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Firefly Aerospace Ready to Launch Alpha FLTA005 for NASA

The mission will launch eight educational payloads for NASA.

Alpha FLTA005 Static Fire at Firefly’s SLC-2 complex at the Vandenberg Space Force Base.
Alpha FLTA005 Static Fire at Firefly’s SLC-2 complex at the Vandenberg Space Force Base.
Firefly Aerospace

VANDENBERG SPACE FORCE BASE, Calif. -- Firefly Aerospace announced its Alpha Flight 5 (FLTA005) mission, called Noise of Summer, is scheduled to launch no earlier than June 26. The 30-minute launch window will open at 9 p.m. PST.

Launching from Firefly's SLC-2 complex at the Vandenberg Space Force Base, Alpha FLTA005 supports Firefly's Venture-Class Launch Services Demo 2 contract with NASA that serves to validate the capabilities of launch vehicles that support a new launch class and provide more access to space for small satellites and spacecraft. The mission will deploy the following eight payloads selected through NASA's CubeSat Launch Services Initiative, providing U.S. educational institutions and nonprofits with low-cost access to space.

  • CatSat – University of Arizona: CatSat is a technology demonstration of an inflatable antenna for high-speed communications. After reaching low Earth orbit, CatSat's antenna will deploy and inflate to a diameter of just over one-and-a-half feet to transmit high-definition Earth photos to X-band ground stations at approximately 50 megabits per second, more than 5 times faster than typical home internet speeds.
  • KUbeSat-1 Β­Β­- University of Kansas: KUbeSat-1 will demonstrate a new method to measure the energy and species of primary cosmic rays hitting Earth utilizing a Cosmic Ray Detector. The payload will also utilize High-Altitude Calibration technology to research very high frequency signals generated by cosmic ray interactions with the atmosphere.
  • MESAT1 – University of Maine: MESAT1 is a climate focused payload that will identify urban heat islands, determine concentration of phytoplankton in water bodies, and help predict harmful algal blooms. Four multispectral cameras on board will relay the data down to University of Maine's ground station for further processing.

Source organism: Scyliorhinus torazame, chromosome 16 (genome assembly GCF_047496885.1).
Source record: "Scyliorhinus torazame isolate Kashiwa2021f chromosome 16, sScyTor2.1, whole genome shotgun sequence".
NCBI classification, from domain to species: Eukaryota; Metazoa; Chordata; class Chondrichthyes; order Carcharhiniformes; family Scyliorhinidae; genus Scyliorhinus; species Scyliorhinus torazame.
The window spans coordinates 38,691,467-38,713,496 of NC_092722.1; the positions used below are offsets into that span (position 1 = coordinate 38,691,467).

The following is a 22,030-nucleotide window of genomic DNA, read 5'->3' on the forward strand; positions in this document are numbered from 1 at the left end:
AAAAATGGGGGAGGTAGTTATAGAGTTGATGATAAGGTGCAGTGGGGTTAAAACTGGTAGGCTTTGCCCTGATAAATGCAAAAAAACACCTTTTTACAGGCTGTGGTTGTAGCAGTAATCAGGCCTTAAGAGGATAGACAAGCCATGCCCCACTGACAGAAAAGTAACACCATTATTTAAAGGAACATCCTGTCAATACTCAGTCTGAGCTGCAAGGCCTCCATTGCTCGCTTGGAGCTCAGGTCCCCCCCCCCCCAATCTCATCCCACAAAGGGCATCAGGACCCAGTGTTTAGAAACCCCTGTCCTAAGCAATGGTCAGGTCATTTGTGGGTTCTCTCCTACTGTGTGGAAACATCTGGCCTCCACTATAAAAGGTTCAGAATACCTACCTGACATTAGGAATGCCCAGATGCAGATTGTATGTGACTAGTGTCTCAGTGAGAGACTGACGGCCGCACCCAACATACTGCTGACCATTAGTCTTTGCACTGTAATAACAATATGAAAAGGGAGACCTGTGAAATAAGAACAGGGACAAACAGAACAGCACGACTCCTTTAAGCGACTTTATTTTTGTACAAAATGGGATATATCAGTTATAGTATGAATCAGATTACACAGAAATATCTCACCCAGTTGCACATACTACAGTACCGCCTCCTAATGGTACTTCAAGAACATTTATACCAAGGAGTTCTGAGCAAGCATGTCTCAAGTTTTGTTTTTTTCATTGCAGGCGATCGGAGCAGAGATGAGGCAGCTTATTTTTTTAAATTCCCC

• R5-S4 and R5-S2-2.0 – NASA's Johnson Space Center: R5-S4 and R5-S2 will be the first in a line of R5 spacecrafts launched to orbit, featuring Rendezvous and Proximity Operations Fiducial AprilTags to solve the problem of relative navigation between spacecraft. R5-S4 will also demonstrate a "spacecraft license plate" with a small blinking light that continuously flashes a unique number that can be read with a small telescope on the ground to identify and better track satellites among tens of thousands of objects currently in orbit.
  • Serenity 3 – Teachers in Space: Licensed as an amateur radio broadcaster, Serenity 3 includes a suite of data sensors and a camera that will send data back to Earth and communicate with radios on the ground, allowing anyone with a ham radio to "talk" to Serenity. For details on communicating with and requesting photos from Serenity, visit www.TIS.org/Serenity-satellite.
  • SOC-i - University of Washington: Satellite for Optimal Control and Imaging (SOC-i) will test an algorithm aimed at supporting autonomous operations with constrained attitude guidance maneuvers computed in real-time aboard the spacecraft. The payload utilizes uses optimization-based attitude guidance methods to compute trajectories in real-time that meet a set of five constraints throughout the maneuvers.
  • TechEdSat-11 (TES-11) – NASA Ames Research Center: TES-11 will conduct several technology demonstrations, including an exo-brake with a deployable parachute-like device aimed at reducing CubeSat de-orbit times, and BrainStack-3, a graphics processing unit and neuromorphic processors that allow for artificial intelligence experiments in low Earth orbit. TES-11 is part of a series of collaborative missions called TechEdSat that pair university students with NASA researchers to evaluate new technologies for use in small satellites while providing student mentorship opportunities with engineers at NASA's Ames Research Center.

Alpha FLTA005 and Firefly's future Alpha launches will continue to be performed as responsive space operations that are observed by members of the U.S. Space Force Tactically Responsive Space team to further define the training, infrastructure, and operational requirements for repeatable, on-demand launch capabilities. During the final launch operations, Firefly will transport the payload fairing to the launch pad and mate it to Firefly's Alpha rocket within hours of the scheduled liftoff, compared to weeks in a typical operation.

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